Bristol City are striving to be fitter than ever and to gain that extra strength that will guard against knocks this season, after an injury hit 2020/21.
Graphs from the Robins High Performance shown publicly in a club video this week illustrate how the squad has improved from pre-season to now, and is also developing extra strength in their hamstrings.
And the club’s medical team say that the players are stronger than last year, which will help as they look to compete across the gruelling Championship fixture programme.
The West Country outfit suffered horrendously from injuries over the last 12 months and manager Nigel Pearson has stated that he wants a fitter and more robust set of players to compete in the English second tier this campaign.
“The ones that you’ll see on here [from the walls at the HPC, see image below], these are generic graphs that we’ve looked at where were we in pre-season and where are we now,” said head of medical performance Dave Rennie on several data visualisations released by the club this week.
“And every single one of the graphs, whether it’s to do with hamstring-related strength, which is something we said we had to improve upon from last year to protect us and reduce our relative risk of hamstrings, we’ve seen huge changes in the squad’s profile for their relative strength.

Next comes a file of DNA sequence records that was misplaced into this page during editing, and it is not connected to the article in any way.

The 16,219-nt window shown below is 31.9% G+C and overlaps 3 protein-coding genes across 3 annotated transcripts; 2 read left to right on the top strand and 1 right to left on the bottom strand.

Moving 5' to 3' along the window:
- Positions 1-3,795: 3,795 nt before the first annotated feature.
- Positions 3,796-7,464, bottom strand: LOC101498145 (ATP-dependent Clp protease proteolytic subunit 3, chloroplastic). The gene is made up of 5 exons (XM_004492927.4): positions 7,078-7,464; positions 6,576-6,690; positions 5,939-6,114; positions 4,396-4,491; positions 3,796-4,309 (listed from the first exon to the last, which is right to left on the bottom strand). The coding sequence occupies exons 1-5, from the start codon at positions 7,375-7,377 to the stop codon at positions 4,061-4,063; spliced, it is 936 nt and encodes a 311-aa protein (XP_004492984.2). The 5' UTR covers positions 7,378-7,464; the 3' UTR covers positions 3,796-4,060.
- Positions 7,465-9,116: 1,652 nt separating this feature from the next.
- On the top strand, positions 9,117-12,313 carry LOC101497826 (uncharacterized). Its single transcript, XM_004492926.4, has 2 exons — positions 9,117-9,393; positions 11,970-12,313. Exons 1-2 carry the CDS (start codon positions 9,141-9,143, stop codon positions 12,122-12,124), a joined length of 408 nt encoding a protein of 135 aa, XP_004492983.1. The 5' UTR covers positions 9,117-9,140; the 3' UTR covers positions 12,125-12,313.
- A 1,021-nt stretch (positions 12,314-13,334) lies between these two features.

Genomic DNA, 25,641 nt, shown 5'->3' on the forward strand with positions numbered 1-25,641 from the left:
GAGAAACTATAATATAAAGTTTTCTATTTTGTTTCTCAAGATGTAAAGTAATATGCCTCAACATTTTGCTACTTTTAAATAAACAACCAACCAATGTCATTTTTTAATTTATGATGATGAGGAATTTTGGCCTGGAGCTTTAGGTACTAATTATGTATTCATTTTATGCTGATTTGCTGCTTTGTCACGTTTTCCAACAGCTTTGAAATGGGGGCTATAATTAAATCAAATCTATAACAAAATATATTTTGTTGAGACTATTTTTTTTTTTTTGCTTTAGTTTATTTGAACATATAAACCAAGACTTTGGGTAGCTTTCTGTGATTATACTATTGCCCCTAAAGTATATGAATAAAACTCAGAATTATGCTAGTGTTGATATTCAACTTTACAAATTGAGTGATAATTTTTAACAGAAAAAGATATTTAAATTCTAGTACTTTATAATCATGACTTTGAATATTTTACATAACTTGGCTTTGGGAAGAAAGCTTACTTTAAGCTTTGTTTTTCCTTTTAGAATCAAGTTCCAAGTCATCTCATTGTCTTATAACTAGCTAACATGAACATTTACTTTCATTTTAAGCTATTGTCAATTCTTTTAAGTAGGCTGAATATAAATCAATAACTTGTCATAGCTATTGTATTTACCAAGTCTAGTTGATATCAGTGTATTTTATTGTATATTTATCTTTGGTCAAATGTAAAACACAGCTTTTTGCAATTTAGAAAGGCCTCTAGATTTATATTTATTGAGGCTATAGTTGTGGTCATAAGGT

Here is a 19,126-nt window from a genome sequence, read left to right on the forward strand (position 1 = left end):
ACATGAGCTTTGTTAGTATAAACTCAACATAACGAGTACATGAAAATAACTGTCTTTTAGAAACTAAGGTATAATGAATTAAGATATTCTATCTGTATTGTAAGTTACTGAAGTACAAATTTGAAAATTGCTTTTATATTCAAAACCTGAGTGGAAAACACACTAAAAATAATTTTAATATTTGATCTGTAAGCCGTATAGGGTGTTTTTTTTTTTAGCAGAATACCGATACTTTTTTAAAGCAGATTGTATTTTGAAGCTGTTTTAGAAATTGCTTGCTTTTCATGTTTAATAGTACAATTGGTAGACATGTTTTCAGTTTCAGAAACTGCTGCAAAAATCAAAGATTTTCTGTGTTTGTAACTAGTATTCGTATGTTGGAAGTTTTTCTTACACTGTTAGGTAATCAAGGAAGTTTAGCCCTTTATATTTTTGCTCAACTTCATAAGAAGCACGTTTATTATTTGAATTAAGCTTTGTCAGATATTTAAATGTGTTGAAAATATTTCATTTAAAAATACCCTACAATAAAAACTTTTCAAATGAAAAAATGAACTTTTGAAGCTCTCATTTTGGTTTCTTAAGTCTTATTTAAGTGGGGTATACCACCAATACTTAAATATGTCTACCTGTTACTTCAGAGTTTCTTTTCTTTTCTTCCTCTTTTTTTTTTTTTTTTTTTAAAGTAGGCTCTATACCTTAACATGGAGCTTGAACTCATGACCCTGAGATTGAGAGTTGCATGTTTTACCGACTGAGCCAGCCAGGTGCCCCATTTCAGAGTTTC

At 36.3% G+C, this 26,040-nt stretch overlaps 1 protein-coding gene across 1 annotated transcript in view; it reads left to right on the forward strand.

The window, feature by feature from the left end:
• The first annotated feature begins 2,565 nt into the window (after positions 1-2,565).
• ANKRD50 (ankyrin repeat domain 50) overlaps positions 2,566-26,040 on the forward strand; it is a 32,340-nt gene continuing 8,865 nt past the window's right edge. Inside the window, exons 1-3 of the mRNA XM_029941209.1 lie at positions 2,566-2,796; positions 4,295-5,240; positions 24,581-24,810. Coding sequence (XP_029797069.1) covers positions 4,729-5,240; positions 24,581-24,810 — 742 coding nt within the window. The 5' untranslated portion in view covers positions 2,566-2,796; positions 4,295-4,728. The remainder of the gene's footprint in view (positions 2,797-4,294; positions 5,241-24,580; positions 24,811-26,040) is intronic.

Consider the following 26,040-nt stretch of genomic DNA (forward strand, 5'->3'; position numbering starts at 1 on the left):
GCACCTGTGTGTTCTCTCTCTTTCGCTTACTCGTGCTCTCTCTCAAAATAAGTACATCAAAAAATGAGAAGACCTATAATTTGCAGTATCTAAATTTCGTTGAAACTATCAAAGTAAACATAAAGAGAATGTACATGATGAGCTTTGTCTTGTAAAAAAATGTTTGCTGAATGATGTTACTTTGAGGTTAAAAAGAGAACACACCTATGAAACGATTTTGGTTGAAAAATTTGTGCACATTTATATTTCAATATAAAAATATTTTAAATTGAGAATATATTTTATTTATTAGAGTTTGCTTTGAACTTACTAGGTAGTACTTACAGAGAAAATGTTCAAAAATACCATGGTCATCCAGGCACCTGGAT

“We know that the stronger a tissue is, the harder it is to break down,” explained Rennie.
Some Bristol City fans had jokingly referred to the High Performance Centre as the Hamstring [injury] Probability Centre at one point, given last season’s travails.
But this year is much different and the Robins have found good form in the league, with no team taking more league points on the road than Pearson’s.
No doubt the improved fitness is a big reason for the improvement in results, with players visibly pressing for longer in matches.
City supporters are appreciating a team that gives maximum effort to the final seconds of matches, something the manager has been only too keen to develop.
“We’re really pleased. The lads have done really well,” Rennie told the official club channels on the physical effort put in by Bristol City to date.
“We started off back in pre-season at the start of July trying to establish a number of things that Nigel really wanted: in terms of his creation of an identity for his team.
“He wanted a high-energy, high pressing team that would allow us to compete in any game for 96 minutes. And to a large extent we’ve achieved that,” he added, saying that this division and the one above is all about ‘strength and power’ with the aim to build ‘explosive athletes’.
This content was originally published here.